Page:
Notes from an Ex-Latin Americanist
248 Pages, 6.00 x 9.00 x 1.20 in
Sales Date: January 10, 2020
In 2015, members of the philosophy department at the University of Madrid conducted an interview with Alberto Moreiras for the university’s digital archive. The resulting dialogues and the Spanish edition of this work, Marranismo e inscripción, o el abandono de la conciencia desdichada, are the basis for Against Abstraction, supplemented with an interview conducted for the Chilean journal Papel máquina. In these landmark conversations, Moreiras describes how, though he was initially committed to Latin American literary studies, he eventually transitioned to become an eminent scholar of critical theory, existential philosophy, and ultimately infrapolitics and posthegemony.
Blending intellectual autobiography with a survey of Hispanism as practiced in universities in the United States (including the schisms in Latin American subaltern studies that eventually led to Moreiras’s departure from Duke University), these narratives read like a picaresque and a polemic on the symbolic power of scholars. Drawing on the concept of marranism (originally a term for Iberian Jews and Muslims forced to convert to Christianity during the Middle Ages) to consider the situations and allegiances he has navigated over the years, Moreiras has produced a multifaceted self-portrait that will surely spark further discourse.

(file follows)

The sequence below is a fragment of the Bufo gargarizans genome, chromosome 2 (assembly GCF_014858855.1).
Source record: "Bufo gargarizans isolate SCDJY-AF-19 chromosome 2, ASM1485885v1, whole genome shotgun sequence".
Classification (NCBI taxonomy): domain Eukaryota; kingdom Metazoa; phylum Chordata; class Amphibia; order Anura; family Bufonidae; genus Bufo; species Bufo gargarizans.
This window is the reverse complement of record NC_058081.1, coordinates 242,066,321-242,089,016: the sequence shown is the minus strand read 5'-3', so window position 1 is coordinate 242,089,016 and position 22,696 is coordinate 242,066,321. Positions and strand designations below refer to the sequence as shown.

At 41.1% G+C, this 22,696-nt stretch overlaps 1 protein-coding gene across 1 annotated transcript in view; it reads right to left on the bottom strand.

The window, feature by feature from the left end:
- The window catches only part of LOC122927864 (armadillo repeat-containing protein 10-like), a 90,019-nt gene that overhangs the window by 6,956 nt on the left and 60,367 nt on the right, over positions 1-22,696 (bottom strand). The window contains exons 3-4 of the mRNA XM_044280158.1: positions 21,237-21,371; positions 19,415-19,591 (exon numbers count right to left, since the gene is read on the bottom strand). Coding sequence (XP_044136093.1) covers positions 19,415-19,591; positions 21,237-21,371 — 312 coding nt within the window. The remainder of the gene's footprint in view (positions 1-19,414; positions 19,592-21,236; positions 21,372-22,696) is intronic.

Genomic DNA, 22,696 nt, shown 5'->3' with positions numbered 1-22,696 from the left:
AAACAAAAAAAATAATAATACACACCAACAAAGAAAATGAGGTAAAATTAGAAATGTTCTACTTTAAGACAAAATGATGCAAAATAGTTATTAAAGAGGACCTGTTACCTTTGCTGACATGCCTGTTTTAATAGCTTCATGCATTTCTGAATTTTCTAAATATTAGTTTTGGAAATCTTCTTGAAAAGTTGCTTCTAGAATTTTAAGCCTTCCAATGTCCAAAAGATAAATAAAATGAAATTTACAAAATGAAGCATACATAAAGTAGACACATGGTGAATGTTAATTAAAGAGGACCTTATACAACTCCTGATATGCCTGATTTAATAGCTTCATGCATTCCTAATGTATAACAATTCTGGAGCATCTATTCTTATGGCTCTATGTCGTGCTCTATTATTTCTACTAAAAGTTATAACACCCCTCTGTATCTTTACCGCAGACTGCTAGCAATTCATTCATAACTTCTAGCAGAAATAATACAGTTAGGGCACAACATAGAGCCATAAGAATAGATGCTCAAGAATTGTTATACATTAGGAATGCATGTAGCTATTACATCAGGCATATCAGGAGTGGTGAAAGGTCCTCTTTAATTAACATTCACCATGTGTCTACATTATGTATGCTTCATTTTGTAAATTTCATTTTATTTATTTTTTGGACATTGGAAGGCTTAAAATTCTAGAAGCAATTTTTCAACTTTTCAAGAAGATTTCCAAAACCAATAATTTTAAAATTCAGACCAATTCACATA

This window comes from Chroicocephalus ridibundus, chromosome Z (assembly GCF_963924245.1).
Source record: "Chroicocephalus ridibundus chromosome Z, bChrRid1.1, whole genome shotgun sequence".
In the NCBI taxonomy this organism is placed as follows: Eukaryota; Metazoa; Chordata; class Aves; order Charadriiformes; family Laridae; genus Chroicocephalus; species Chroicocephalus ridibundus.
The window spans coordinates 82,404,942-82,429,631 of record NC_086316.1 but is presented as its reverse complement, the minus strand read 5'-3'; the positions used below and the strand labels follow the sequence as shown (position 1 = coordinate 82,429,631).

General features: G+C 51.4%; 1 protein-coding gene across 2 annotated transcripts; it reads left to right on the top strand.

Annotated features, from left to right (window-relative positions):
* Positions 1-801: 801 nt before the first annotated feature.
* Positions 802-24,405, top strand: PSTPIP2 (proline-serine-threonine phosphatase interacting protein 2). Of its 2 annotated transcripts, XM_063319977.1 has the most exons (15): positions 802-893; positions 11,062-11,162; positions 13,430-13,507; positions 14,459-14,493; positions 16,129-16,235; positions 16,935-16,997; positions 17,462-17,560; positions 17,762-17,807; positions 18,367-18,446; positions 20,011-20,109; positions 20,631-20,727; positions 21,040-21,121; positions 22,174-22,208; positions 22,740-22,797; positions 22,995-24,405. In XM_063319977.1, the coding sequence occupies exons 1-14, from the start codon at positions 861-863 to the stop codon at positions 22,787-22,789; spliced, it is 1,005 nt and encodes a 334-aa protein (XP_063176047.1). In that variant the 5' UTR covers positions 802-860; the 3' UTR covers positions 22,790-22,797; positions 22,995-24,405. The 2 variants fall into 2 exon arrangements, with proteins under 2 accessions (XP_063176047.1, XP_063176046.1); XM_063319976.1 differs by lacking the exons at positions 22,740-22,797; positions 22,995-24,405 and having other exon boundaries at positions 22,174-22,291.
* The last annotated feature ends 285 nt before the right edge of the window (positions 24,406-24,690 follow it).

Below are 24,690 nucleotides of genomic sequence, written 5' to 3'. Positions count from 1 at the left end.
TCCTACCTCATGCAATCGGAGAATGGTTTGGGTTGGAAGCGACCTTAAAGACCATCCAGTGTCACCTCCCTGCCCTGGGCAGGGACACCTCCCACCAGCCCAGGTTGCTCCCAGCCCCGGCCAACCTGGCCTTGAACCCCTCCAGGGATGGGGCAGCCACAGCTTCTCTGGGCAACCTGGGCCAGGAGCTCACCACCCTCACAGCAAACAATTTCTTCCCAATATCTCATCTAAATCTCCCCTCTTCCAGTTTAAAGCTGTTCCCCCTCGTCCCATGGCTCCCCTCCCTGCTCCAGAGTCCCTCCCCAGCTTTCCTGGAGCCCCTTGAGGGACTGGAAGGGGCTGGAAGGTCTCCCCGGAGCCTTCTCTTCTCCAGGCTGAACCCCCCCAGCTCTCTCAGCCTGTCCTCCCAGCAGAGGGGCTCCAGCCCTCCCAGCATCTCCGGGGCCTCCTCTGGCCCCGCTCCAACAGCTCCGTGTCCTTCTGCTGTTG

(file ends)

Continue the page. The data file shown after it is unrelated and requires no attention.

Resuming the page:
Against Abstraction is extraordinary in both senses of the word: it is both out of the ordinary and exceptional. It maps and historicizes the theoretical state of Latin American studies over the last two decades, analyzing the ideological, institutional-political, and personal disagreements that reconfigured and reoriented the discipline and its research agendas since the 1990s.~Mariano Siskind, Harvard University
This is a brilliantly argued and highly engaging presentation of recent research initiatives by Alberto Moreiras, a preeminent critical voice in the field of Hispanic studies and in the theoretical humanities writ large.~Patrick Dove, Indiana University
- A Preliminary Note
- Chapter 1. Marranism and Inscription
- Chapter 2. My Life at Z: A Theoretical Fiction
- Chapter 3. The Fatality of (My) Subalternism
- Chapter 4. May I Kill a Narco?
- Chapter 5. The Turn of Deconstruction
- Chapter 6. We Have Good Reasons for This (and They Keep Coming): Revolutionary Drive and Democratic Desire
- Chapter 7. Time Out of Joint in Antonio Muñoz Molina’s La noche de los tiempos and Todo lo que era sólido
- Chapter 8. Ethos Daimon: The Improbable Imposture
- Chapter 9. A Conversation Regarding the Notion of Infrapolitics, and a Few Other Things
- Appendix. Marrano Religion: Javier Marías’s Los enamoramientos, and the Literary Secret
- Works Cited